Egypt's president Hosni Mubarak has instigated bloody clashes between government supporters and the opposition, putting an end to any hope of peaceful change, the Slovenian daily writes: 'The attack on the demonstrators was carefully orchestrated and executed. It bears the signature of Egyptian intelligence agency boss Omar Suleiman, whom president Mubarak appointed as vice president on 27 January. As yesterday's events show, Mubarak has given him a free rein in dealing with the regime's opponents. It's perfectly clear now that a so-called peaceful transition is no longer possible. The coming days will be bloody and violent. It looks like the last Egyptian pharaoh Hosni Mubarak will go into retirement as a murderer. He has said that history will be his judge. At least there he told the truth' (Bostjan Videmsek)
'Weak call for democracy' - Dagens Nyheter, Sweden
In view of the violence on Cairo's streets the Swedish liberal daily criticises the low level of support from the EU and the US for the democratic movement: 'The violent clashes in Cairo are a political and human catastrophe for Egypt and a problem for the EU and the US. The peaceful demonstrations and demands for freedom of expression have been brutally quashed. Both US president Obama and the EU foreign minister Catherine Ashton gave Mubarak's regime concrete advice last week. But the images from Cairo leave no doubt that they misjudged the situation. Mubarak announced on 1 February that he wouldn't be running in the next elections. This announcement was welcomed in Washington and Brussels. But did they really listen to the whole speech? For Mubarak had also announced that he planned to restore security, law and order in the country. Their call for democracy was too weak. And that the EU and the US also believed president Mubarak's promise makes their betrayal even worse'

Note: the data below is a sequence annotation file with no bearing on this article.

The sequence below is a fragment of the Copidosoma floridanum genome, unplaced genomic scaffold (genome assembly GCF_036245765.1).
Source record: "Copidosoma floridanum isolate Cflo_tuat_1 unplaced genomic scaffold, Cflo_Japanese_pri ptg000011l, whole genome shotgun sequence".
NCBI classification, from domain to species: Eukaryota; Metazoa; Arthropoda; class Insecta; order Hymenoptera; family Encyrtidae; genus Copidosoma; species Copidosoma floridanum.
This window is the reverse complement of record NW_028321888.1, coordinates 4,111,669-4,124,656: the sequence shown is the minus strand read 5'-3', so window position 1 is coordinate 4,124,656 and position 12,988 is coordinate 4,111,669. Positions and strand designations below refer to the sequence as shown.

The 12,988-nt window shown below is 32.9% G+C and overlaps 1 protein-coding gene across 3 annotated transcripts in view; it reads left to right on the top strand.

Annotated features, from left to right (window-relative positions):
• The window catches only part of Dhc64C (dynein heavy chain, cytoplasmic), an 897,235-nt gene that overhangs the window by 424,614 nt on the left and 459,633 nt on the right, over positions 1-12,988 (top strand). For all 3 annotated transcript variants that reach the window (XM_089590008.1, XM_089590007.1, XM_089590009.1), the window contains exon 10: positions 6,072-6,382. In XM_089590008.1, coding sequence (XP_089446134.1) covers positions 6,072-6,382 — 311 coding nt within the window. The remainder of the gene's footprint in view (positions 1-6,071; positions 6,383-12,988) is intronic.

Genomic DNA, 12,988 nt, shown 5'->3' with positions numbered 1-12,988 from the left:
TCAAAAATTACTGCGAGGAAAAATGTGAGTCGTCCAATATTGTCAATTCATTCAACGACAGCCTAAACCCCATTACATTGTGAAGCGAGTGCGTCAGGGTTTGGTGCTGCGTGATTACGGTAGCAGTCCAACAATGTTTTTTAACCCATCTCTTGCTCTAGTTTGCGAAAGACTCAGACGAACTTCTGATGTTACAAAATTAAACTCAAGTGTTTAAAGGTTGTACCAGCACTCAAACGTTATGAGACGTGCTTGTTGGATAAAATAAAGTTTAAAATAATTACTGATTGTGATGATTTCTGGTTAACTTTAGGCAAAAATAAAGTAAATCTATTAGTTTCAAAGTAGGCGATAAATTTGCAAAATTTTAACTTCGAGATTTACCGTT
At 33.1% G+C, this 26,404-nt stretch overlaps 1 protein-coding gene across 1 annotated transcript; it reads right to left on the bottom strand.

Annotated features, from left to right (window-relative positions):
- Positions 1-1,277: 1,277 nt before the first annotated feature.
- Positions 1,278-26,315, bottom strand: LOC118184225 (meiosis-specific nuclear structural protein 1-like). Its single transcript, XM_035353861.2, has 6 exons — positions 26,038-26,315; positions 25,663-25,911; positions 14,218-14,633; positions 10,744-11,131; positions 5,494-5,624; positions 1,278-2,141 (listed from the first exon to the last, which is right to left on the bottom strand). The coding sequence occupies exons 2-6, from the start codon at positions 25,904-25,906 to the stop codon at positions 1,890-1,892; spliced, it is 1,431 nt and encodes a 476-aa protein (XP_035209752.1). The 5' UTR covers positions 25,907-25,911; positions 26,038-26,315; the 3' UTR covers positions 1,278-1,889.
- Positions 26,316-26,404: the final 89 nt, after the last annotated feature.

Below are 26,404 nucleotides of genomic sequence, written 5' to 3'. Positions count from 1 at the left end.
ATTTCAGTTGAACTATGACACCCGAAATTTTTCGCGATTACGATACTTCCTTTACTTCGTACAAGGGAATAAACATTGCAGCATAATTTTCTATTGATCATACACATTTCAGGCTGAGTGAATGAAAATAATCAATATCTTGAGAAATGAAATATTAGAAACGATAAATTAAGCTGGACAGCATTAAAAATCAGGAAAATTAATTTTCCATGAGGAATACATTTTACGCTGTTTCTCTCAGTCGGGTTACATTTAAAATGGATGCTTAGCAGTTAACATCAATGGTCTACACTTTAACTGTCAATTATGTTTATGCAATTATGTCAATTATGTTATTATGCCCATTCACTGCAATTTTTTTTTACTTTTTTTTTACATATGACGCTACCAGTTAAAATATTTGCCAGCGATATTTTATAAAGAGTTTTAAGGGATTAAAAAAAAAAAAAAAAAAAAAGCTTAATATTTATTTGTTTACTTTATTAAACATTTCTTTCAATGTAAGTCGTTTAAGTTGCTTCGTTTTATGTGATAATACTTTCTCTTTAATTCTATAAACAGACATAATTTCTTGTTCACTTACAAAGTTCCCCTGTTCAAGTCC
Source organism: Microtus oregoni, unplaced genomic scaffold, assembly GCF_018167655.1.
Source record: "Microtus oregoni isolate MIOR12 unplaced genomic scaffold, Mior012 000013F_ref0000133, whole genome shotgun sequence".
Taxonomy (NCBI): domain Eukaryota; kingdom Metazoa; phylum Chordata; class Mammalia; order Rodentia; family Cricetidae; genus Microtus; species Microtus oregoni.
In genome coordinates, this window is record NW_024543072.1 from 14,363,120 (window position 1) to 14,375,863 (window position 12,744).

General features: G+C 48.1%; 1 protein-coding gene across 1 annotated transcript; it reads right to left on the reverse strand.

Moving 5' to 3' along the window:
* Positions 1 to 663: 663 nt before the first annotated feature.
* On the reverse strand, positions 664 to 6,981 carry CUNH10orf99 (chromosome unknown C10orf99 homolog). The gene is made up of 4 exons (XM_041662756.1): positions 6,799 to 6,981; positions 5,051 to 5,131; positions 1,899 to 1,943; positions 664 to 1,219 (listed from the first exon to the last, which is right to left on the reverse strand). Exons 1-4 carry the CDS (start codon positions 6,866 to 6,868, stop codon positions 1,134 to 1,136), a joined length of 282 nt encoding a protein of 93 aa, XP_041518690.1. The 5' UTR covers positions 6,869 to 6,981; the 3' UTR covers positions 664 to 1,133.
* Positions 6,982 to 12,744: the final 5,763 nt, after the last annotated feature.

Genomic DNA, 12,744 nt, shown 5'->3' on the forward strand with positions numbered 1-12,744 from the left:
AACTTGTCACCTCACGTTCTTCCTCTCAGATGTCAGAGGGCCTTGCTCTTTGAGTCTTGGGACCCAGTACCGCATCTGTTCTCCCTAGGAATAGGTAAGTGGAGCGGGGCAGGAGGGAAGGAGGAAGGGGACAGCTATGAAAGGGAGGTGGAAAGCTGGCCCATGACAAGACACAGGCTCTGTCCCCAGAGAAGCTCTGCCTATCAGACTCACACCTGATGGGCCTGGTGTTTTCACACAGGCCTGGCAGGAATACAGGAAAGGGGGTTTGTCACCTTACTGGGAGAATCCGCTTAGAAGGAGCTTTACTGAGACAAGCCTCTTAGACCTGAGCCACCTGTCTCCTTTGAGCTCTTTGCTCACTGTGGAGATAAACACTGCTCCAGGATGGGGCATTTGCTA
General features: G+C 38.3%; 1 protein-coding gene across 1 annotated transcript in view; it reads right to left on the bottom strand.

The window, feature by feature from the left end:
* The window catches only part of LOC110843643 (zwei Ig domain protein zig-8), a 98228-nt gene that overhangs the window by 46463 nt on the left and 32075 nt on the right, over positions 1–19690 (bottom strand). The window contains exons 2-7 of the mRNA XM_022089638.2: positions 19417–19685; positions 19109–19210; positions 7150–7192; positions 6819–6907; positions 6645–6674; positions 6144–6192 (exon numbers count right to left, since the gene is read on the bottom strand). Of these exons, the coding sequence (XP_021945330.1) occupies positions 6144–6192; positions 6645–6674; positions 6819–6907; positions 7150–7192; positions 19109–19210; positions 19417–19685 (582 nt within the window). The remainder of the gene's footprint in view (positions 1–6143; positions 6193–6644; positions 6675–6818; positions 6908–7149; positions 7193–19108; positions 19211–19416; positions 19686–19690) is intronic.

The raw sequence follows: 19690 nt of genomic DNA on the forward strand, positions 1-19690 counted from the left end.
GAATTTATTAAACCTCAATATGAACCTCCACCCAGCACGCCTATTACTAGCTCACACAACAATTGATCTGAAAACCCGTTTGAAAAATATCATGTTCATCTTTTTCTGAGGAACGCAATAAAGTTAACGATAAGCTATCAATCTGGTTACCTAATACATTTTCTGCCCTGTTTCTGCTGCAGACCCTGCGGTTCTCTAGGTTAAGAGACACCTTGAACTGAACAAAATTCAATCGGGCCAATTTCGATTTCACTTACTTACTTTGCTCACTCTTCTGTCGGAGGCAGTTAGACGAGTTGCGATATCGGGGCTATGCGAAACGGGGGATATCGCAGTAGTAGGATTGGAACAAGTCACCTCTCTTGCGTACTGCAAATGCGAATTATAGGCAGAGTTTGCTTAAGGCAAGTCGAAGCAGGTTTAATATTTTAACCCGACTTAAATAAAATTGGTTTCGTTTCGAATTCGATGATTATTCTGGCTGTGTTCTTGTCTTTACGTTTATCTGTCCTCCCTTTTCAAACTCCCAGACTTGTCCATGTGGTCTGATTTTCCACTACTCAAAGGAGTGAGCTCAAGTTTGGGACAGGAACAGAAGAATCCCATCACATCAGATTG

'Who's going to want to see pyramids?' - Süddeutsche Zeitung, Germany
By using violence against his opponents Egypt's president has gambled away any claims he may have had to legitimacy, the German left-liberal daily writes: 'In his speech to the people the 82-year-old stressed that he had dedicated his life to the nation and wanted to leave office with dignity. He has yet to answer the question of why he insists on ruining his country by staying a further six months in office. How do the Americans and the Europeans intend to continue working with their long-term partner in Cairo? Plus, the country lives from tourism: after seeing the television pictures of violence on 2 February who's going to book a holiday on the Red Sea or want to see the pyramids? The army, in which the people had placed their hope, is playing innocent and washing its hands. Elite troops were stationed on Tahrir Square and on the roof of the Egyptian museum. They watched the bloody clashes as impassively as the soldiers in the tanks that were spread across the square. The officers' line of argument being: We told the demonstrators to go home in the early hours. In other words, it's their own fault' (Tomas Avenarius)
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